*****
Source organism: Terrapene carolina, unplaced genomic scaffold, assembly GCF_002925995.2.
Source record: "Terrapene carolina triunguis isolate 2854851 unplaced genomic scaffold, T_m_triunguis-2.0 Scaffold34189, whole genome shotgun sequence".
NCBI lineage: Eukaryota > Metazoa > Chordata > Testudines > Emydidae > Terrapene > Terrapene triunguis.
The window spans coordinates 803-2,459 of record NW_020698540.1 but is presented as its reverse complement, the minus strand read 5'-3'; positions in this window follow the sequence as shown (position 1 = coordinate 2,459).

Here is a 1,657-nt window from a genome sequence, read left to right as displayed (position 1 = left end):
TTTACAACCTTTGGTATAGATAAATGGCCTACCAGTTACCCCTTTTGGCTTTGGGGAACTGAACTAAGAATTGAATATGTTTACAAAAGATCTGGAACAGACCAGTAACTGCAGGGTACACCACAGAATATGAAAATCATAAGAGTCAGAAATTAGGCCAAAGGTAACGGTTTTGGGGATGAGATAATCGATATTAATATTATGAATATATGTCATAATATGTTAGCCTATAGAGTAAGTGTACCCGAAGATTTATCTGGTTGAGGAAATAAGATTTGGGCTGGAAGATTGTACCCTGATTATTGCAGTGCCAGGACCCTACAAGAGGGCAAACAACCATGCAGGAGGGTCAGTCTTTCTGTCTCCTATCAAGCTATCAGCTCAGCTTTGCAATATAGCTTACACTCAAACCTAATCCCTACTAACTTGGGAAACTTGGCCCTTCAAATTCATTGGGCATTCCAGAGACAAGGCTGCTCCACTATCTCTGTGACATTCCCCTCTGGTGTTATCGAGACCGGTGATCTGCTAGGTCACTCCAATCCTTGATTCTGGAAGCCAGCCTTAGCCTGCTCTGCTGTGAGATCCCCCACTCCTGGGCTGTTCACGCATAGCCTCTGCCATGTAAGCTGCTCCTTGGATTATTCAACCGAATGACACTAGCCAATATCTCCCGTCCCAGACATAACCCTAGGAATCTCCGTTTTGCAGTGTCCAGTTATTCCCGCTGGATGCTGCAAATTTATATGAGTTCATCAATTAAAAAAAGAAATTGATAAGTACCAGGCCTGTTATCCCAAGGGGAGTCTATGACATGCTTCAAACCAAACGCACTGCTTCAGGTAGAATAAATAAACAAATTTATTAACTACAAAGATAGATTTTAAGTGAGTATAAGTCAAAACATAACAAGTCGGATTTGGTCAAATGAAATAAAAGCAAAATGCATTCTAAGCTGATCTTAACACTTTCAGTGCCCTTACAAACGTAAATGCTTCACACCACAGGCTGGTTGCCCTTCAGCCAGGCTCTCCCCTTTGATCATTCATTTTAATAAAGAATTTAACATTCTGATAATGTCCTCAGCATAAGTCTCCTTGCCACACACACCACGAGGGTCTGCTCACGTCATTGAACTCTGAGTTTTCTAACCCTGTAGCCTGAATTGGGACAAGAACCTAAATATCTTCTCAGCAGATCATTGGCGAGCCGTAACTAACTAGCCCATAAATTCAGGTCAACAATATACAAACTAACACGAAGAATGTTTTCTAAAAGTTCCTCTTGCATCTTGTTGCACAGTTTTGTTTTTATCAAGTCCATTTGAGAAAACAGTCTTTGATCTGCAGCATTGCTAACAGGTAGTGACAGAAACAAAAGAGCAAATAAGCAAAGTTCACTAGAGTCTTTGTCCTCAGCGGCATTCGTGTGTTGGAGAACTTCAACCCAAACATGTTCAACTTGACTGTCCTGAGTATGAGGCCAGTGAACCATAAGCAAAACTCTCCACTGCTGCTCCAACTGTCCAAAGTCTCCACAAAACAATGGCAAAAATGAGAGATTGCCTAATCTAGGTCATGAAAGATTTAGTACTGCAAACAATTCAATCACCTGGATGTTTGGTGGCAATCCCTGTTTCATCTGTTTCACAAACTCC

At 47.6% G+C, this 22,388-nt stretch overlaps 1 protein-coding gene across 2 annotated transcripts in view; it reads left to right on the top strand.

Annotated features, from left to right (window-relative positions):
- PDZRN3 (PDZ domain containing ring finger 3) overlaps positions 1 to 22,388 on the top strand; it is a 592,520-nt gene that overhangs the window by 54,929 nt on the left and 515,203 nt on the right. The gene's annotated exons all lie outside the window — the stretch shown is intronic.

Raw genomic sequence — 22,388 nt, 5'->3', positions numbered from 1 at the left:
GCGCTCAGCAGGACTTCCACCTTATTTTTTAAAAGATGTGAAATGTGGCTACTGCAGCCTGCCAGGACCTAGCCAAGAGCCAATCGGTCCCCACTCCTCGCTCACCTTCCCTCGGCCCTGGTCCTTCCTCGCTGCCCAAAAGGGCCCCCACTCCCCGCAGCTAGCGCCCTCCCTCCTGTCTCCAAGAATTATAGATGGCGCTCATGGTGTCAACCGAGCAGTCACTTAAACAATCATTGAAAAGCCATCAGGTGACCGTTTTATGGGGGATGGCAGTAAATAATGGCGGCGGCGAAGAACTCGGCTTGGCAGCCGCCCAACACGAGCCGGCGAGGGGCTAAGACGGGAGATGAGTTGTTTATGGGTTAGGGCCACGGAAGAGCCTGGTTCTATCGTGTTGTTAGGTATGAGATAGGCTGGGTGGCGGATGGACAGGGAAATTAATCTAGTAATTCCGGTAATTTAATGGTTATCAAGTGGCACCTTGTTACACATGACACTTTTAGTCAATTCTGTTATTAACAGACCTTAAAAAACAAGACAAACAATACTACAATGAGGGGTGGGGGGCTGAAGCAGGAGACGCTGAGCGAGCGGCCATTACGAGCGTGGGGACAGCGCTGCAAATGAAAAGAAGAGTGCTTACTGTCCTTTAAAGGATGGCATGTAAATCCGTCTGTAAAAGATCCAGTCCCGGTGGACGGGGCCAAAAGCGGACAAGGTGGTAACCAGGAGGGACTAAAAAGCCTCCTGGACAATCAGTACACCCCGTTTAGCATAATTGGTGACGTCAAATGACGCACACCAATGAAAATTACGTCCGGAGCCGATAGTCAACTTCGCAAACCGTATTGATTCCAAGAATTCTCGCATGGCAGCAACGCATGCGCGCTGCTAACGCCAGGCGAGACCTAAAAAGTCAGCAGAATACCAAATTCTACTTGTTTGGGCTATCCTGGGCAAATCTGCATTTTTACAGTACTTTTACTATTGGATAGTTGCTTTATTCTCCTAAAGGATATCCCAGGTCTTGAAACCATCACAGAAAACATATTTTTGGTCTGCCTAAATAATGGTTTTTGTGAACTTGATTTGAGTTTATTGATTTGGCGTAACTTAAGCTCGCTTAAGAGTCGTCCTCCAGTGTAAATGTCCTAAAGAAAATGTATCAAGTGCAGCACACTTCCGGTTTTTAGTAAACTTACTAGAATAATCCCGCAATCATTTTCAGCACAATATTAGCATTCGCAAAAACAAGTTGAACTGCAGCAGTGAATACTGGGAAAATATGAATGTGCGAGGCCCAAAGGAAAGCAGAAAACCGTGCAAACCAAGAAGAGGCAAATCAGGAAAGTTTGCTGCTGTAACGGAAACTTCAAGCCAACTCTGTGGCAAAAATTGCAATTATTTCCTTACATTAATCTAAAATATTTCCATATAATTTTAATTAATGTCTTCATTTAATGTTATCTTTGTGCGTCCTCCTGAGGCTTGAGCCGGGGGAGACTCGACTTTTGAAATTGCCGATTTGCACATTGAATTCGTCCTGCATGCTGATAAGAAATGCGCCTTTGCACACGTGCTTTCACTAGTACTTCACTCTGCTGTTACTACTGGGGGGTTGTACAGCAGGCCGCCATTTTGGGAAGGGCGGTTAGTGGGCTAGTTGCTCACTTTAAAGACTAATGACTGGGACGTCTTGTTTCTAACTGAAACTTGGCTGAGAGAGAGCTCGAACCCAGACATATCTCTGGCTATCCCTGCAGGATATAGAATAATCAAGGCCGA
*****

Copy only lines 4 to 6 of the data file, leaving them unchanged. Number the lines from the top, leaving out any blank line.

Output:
The window spans coordinates 803-2,459 of record NW_020698540.1 but is presented as its reverse complement, the minus strand read 5'-3'; positions in this window follow the sequence as shown (position 1 = coordinate 2,459).

Here is a 1,657-nt window from a genome sequence, read left to right as displayed (position 1 = left end):
TTTACAACCTTTGGTATAGATAAATGGCCTACCAGTTACCCCTTTTGGCTTTGGGGAACTGAACTAAGAATTGAATATGTTTACAAAAGATCTGGAACAGACCAGTAACTGCAGGGTACACCACAGAATATGAAAATCATAAGAGTCAGAAATTAGGCCAAAGGTAACGGTTTTGGGGATGAGATAATCGATATTAATATTATGAATATATGTCATAATATGTTAGCCTATAGAGTAAGTGTACCCGAAGATTTATCTGGTTGAGGAAATAAGATTTGGGCTGGAAGATTGTACCCTGATTATTGCAGTGCCAGGACCCTACAAGAGGGCAAACAACCATGCAGGAGGGTCAGTCTTTCTGTCTCCTATCAAGCTATCAGCTCAGCTTTGCAATATAGCTTACACTCAAACCTAATCCCTACTAACTTGGGAAACTTGGCCCTTCAAATTCATTGGGCATTCCAGAGACAAGGCTGCTCCACTATCTCTGTGACATTCCCCTCTGGTGTTATCGAGACCGGTGATCTGCTAGGTCACTCCAATCCTTGATTCTGGAAGCCAGCCTTAGCCTGCTCTGCTGTGAGATCCCCCACTCCTGGGCTGTTCACGCATAGCCTCTGCCATGTAAGCTGCTCCTTGGATTATTCAACCGAATGACACTAGCCAATATCTCCCGTCCCAGACATAACCCTAGGAATCTCCGTTTTGCAGTGTCCAGTTATTCCCGCTGGATGCTGCAAATTTATATGAGTTCATCAATTAAAAAAAGAAATTGATAAGTACCAGGCCTGTTATCCCAAGGGGAGTCTATGACATGCTTCAAACCAAACGCACTGCTTCAGGTAGAATAAATAAACAAATTTATTAACTACAAAGATAGATTTTAAGTGAGTATAAGTCAAAACATAACAAGTCGGATTTGGTCAAATGAAATAAAAGCAAAATGCATTCTAAGCTGATCTTAACACTTTCAGTGCCCTTACAAACGTAAATGCTTCACACCACAGGCTGGTTGCCCTTCAGCCAGGCTCTCCCCTTTGATCATTCATTTTAATAAAGAATTTAACATTCTGATAATGTCCTCAGCATAAGTCTCCTTGCCACACACACCACGAGGGTCTGCTCACGTCATTGAACTCTGAGTTTTCTAACCCTGTAGCCTGAATTGGGACAAGAACCTAAATATCTTCTCAGCAGATCATTGGCGAGCCGTAACTAACTAGCCCATAAATTCAGGTCAACAATATACAAACTAACACGAAGAATGTTTTCTAAAAGTTCCTCTTGCATCTTGTTGCACAGTTTTGTTTTTATCAAGTCCATTTGAGAAAACAGTCTTTGATCTGCAGCATTGCTAACAGGTAGTGACAGAAACAAAAGAGCAAATAAGCAAAGTTCACTAGAGTCTTTGTCCTCAGCGGCATTCGTGTGTTGGAGAACTTCAACCCAAACATGTTCAACTTGACTGTCCTGAGTATGAGGCCAGTGAACCATAAGCAAAACTCTCCACTGCTGCTCCAACTGTCCAAAGTCTCCACAAAACAATGGCAAAAATGAGAGATTGCCTAATCTAGGTCATGAAAGATTTAGTACTGCAAACAATTCAATCACCTGGATGTTTGGTGGCAATCCCTGTTTCATCTGTTTCACAAACTCC